A staggering one-in-10 products on the supermarket shelf now contain palm oil (from soap and toothpaste to chocolate and muesli) – a fact too attractive for investors to ignore.
A host of recent flotations has made this market easier than ever to access.
Equatorial Palm Oil became the latest company to join the bright lights of London listings after raising £6.5 million for its palm oil operations in Liberia, West Africa.
The newly AIM-listed company follows hot on the heels of Asian Plantations, which joined AIM in November, and New Britain Palm Oil, which floated in December 2007.
It now sits among the ranks of REA Holdings, MP Evans, Anglo-Eastern Plantations and Narborough Plantations, which have notched up average gains of over 110% in share price over the past five years.
Alex Martinos, analyst at Mirabaud Securities, says: “Global palm oil consumption has surged in recent decades, driven both by growing demand for cooking oils from Asian economies, and also by increased usage in the west, where it is seen as a healthier alternative to hydrogenated fats in food products.”
One of the better known UK-listed companies, New Britain Palm Oil, has seen its shares rocket since the start of 2009 and have already increased by over 20% since the start of this year.
Testament to its growing presence, the FTSE 250 company recently snapped up an 80% stake in CTP, a Papau New Guinea plantations group, for $175 million – crucially adding over 160,000 metric tonnes of new production in 2011.
In April the company will unveil a new refinery in Liverpool, England, which has already struck a supply deal with United Biscuits.
From biscuits to bread, it is estimated that a growing number of goods are reliant upon the oil.
The oil is remarkably efficient – producing an annual yield of 3.5 to four tonnes a hectare compared with just an average 0.5 tonnes for rapseed or soy. For businesses, its attraction comes in the form of a much more purse-friendly price tag than its aforementioned counterparts.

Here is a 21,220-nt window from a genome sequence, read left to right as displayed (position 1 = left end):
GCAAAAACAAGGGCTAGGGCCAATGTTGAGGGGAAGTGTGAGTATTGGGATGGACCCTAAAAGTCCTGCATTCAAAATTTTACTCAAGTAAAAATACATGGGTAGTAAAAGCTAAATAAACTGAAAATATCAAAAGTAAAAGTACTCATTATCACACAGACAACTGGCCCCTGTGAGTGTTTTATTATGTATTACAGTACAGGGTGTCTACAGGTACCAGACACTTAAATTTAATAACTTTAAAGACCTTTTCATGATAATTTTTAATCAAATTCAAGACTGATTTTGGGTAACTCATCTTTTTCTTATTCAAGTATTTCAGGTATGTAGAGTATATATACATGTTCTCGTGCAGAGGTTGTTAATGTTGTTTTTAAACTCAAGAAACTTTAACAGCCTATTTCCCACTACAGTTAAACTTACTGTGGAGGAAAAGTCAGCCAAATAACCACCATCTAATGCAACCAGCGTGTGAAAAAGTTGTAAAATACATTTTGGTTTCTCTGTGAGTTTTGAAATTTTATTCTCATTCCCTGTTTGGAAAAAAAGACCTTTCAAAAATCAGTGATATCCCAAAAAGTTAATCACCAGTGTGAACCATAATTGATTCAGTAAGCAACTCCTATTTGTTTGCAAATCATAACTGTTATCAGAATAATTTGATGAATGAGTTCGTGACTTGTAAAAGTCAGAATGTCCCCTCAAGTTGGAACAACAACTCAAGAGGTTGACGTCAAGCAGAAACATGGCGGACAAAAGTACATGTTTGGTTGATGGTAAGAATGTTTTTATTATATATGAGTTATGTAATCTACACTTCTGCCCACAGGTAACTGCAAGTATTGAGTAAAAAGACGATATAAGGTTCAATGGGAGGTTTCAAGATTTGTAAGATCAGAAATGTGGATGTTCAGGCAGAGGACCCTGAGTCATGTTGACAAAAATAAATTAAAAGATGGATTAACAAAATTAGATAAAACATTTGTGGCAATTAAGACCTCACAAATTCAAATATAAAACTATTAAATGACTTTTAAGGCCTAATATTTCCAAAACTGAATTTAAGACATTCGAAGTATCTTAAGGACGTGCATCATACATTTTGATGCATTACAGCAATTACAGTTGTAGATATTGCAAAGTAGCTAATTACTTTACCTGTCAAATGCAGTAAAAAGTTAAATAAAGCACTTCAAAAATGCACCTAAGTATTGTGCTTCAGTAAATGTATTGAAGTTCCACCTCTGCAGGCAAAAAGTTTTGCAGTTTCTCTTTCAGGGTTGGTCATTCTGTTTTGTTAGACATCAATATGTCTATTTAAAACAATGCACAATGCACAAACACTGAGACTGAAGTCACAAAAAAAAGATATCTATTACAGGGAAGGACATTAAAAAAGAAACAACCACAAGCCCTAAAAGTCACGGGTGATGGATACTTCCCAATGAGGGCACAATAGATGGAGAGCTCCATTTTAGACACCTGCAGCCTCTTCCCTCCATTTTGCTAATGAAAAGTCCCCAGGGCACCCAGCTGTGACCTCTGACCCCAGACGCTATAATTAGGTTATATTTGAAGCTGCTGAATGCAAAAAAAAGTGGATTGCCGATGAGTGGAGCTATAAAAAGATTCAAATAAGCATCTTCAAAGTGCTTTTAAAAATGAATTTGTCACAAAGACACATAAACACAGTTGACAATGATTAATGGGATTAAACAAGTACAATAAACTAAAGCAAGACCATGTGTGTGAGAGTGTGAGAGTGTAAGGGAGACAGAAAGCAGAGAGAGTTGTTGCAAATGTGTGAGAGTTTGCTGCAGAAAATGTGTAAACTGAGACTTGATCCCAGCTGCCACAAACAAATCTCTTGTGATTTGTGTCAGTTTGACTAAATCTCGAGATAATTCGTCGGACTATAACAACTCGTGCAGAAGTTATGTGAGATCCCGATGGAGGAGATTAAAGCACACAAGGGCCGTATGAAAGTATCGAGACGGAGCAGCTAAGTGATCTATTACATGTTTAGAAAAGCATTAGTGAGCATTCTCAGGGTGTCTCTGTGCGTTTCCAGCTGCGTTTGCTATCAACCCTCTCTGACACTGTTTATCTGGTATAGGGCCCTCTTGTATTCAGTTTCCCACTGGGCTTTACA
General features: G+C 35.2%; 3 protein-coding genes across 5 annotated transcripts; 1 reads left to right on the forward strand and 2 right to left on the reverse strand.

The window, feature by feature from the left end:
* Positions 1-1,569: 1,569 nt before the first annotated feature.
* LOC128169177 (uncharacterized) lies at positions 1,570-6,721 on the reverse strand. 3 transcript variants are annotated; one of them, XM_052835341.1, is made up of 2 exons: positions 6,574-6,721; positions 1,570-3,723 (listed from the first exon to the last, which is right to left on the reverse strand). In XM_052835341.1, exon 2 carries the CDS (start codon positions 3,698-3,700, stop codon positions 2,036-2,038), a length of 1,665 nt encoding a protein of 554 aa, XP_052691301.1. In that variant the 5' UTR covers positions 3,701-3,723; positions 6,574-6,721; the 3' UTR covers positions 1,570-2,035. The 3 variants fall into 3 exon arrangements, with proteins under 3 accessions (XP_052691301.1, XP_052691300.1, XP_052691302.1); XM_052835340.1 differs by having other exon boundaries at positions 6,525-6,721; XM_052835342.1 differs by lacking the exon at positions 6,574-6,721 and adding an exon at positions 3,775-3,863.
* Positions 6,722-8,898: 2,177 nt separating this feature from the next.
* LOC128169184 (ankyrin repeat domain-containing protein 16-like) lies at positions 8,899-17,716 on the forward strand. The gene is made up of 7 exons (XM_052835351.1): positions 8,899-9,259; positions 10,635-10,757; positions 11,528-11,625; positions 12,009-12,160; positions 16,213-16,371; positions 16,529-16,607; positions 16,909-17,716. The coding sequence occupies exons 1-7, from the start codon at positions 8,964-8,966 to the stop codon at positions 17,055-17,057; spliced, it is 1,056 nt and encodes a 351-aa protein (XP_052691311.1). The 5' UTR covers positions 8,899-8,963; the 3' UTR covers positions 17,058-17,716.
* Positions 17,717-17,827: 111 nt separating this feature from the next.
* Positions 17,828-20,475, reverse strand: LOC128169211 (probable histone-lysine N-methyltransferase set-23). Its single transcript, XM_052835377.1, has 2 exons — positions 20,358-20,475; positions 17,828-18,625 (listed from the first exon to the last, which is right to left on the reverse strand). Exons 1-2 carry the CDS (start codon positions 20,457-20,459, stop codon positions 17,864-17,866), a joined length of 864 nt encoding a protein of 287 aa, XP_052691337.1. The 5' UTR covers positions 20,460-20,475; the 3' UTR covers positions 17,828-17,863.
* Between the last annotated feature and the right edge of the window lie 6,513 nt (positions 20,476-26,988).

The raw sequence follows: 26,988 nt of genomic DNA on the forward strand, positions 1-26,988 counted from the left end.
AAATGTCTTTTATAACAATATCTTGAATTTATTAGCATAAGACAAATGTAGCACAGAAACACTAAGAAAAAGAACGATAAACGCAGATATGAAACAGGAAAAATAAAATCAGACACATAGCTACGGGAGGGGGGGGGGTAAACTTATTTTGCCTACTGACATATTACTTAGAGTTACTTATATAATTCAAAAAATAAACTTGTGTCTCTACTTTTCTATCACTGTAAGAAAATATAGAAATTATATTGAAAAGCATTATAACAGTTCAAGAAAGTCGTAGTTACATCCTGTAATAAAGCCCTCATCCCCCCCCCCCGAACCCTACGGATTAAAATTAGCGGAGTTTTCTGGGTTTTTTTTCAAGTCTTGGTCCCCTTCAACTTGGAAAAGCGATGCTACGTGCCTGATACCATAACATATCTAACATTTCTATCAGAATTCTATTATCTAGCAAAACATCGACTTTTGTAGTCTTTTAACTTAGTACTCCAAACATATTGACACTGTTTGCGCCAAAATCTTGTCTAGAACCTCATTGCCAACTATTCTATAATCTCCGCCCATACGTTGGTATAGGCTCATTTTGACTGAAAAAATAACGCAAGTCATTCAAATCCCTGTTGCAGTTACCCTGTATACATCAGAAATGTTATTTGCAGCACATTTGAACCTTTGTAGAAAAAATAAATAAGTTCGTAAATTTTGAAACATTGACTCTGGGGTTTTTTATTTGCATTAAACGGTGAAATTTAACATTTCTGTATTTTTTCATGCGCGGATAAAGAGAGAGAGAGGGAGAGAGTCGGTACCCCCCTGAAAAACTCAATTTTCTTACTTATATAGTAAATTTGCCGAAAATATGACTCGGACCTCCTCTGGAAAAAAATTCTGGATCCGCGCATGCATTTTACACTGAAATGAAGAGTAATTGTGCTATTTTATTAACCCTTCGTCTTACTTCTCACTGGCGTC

John Beaumont, analyst at Matrix Group, says palm oil is very efficient compared to other oil crops. He adds: “The other straightforward attraction for businesses is that growing demand will call for increasing prices. There are only a set number of growers globally which makes this business very profitable.”
Beaumont believes the success of companies will rely not upon their abandoning of palm oil, but on their ability to produce it sustainably.
Just recently, Anglo-Dutch group Unilever bowed out of acquiring palm oil from Indonesian supplier Duta Palma amid growing fears of rainforest destruction. The decision comes just months after the FTSE 100 group suspended a $33 million supply contract with producer PT Smart.
The consumer goods giant currently buys 1.4 million tonnes of palm oil annually – 3% of the total global supply of palm oil. However, a spokesman confirmed the group’s committment to buying 100% certified sustainable palm oil by 2015.
This is where the likes of New Britain Palm Oil have done their homework. “New Britain Palm Oil has done so well because all of its fields are sustainable,” says Beaumont. “This makes an excellent selling point and appeals to investors both from a financial and environmental sense.”
Recognising the growing concerns, an organisation by the name of Roundtable on Sustainable Palm Oil was launched in 2004 in an effort to stave off unethical practices and cites the likes the Cadbury and Tesco as members.
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For more information on investing in sustainable palm oil, please visit www.sceptreinternational.com